Feminist Theater News is a news round-up curated by Christine Young (creator of WWSF). If you have news or shows to see that should be included please send details to firstname.lastname@example.org.
A Year for Strong Women in Hollywood
2015 has brought a surge of public interest in gender parity in cinema and performing arts, and this has been a particularly fruitful year for strong females roles in cinema. Boston Herald critic Stephan Schaefer offers a valuable list of the many 2015 films that have diverse female leads who demonstrate courage and strength: Charlize Theron in Mad Max: Fury Road, Carey Mulligan in Suffragette, Meryl Streep in Ricki and The Flash, Alicia Vikander in The Danish Girl, Jennifer Lawrence in Joy, Brie Larson in Room, Cate Blanchett in Truth, Maggie Smith in Lady In The Van, Saoirse Ronan in Brooklyn, Helen Mirren in Woman In Gold, Emily Blunt in Sicario, Patricia Clarkson in Learning To Drive and Charlotte Rampling 45 Years. Time to settle in for a fem-tastic winter film festival!
A Knee That Can Bend
A Knee That Can Bend by Emma Goidel, is a new play about the hidden lives of lesbian women in Senegal, where homosexuality is illegal. Goidel traveled to Dakar as an undergraduate in 2011 as part of a study abroad program, there she discovered a network of lesbians who, for their own safety, prefer to keep their relationships secret. Goidel, who identifies as queer, wrote A Knee That Can Bend as a fictionalized version of her experiences in Senegal’s lesbian underground. The story follows an American student, Kate, doing sociological research on homosexuals in Senegal, but the line between her academic research and her personal relationships gets blurry. A Knee That Can Bend was recently produced in Philadelphia by the Orbiter 3 theater collective.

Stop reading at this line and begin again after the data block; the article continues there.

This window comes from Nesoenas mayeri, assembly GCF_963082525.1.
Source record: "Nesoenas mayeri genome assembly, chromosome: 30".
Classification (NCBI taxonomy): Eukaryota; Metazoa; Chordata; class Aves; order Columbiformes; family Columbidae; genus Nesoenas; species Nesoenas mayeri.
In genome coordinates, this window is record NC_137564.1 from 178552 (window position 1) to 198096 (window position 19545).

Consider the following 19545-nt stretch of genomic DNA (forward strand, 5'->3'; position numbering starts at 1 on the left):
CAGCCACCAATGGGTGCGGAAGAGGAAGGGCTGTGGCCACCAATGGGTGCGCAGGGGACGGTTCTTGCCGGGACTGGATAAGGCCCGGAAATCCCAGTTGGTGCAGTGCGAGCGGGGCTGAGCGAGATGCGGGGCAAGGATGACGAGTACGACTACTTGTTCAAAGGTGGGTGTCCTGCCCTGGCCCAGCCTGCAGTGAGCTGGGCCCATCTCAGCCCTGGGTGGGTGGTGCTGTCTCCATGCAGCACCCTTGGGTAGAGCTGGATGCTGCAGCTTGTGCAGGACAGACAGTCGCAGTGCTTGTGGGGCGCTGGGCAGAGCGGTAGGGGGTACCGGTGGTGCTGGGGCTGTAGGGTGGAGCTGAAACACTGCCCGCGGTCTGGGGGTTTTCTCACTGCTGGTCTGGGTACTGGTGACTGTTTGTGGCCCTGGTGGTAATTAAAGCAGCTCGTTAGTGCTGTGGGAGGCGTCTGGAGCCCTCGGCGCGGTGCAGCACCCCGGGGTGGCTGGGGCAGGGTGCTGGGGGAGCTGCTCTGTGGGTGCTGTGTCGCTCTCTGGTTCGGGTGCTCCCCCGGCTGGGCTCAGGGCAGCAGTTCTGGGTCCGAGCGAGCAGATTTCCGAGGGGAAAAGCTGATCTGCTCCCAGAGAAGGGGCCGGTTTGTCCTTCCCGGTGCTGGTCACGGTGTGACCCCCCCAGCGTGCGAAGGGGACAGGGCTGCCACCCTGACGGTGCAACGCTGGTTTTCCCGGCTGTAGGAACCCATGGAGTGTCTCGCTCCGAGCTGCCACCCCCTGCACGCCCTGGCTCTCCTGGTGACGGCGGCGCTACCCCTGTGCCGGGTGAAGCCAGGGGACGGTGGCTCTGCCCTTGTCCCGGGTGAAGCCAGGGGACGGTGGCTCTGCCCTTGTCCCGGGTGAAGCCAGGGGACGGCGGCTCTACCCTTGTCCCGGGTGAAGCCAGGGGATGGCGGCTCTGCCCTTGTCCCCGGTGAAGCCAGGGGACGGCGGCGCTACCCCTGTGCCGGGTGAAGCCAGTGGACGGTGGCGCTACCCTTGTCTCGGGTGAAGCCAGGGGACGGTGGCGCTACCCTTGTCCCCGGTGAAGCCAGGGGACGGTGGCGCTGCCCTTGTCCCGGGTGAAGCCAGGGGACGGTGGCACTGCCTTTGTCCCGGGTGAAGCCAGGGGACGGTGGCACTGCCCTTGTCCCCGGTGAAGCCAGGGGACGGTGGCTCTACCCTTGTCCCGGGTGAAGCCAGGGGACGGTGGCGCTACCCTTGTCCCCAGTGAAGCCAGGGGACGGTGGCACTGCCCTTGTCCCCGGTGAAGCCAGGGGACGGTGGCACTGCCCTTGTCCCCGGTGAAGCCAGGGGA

Theater Now Has Its Own Bechdel Test
In 2014, a research study conducted by Tonic Theatre demonstrated that only women portray only 37% of roles on UK stages. In order to help theater decision-makers correct that imbalance, Sphinx Theatre Company (formerly the Women’s Theatre Group) has developed a tool inspired by the Bechdel Test! The test encourages season programmers to choose plays with better roles for women by asking “how prominently female characters feature in the action, whether they are proactive or reactive, whether the character avoids stereotype and how the character interacts with other women.” The test is being shared with theaters across the UK. Perhaps those of us concerned with gender parity in the US need to take Sphinx’s lead and start sharing the test with our local theaters.
Women Conductors Speak
The Dallas Opera recently held the first-ever Institute for Women Conductors inspired by the fact that women occupy 0% of positions as Music Director or Chief Conductor at the 11 top opera companies. This article includes interviews with the 6 participants (selected from 100 applicants) describing their experience at the institute and reflecting on their perspectives about conducting and the significance of music in people’s lives.
Study Suggests British Theatre’s Gender Gap is Closing
From Broadway World: “Arts consulting firm Purple Seven has released a study suggesting that while female representation in the creative aspects of British theatre is still significantly lower than that of males, it is steadily on the rise. Data was collected from the programs of over 6,000 plays across 159 UK venues between 2012 and 2014 and also by using an Audience Profiler tool for theatres to discover the age, gender, ethnicity and disability status of over a half a million of their audience members.
Key findings reveal that female customers account for 65% of ticket revenue but women make up only 39% of actors hired, 36% of directors and 28% of playwrights produced.
Male playwrights write 37% of parts for women, while female playwrights write for 60% female casts and critics are more likely to award 4 and 5 star ratings to plays with casts of their own gender. While the proportion of female directors has increased by 5% since 2012, male directors still command bigger stages and higher ticket prices.
‘Consciously or otherwise,’ the study says, ‘venues are systematically programming work performed and created by men and selling it to a predominantly female audience.’”
Photos: Jennifer Kidwell (Aicha) and Anna Zaida Szapiro (Kate) rehearse a love scene in A Knee That Can Bend. (Photo: Emma Lee/WHYY); Jennifer Condon, Jessica Gethin, Stephanie Rhodes, Anna Skryleva, Natalie Murray Beale and Lidiya Yankovskaya take a bow after the Dec. 5 concert at Winspear Opera House (Photo: Karen Almond)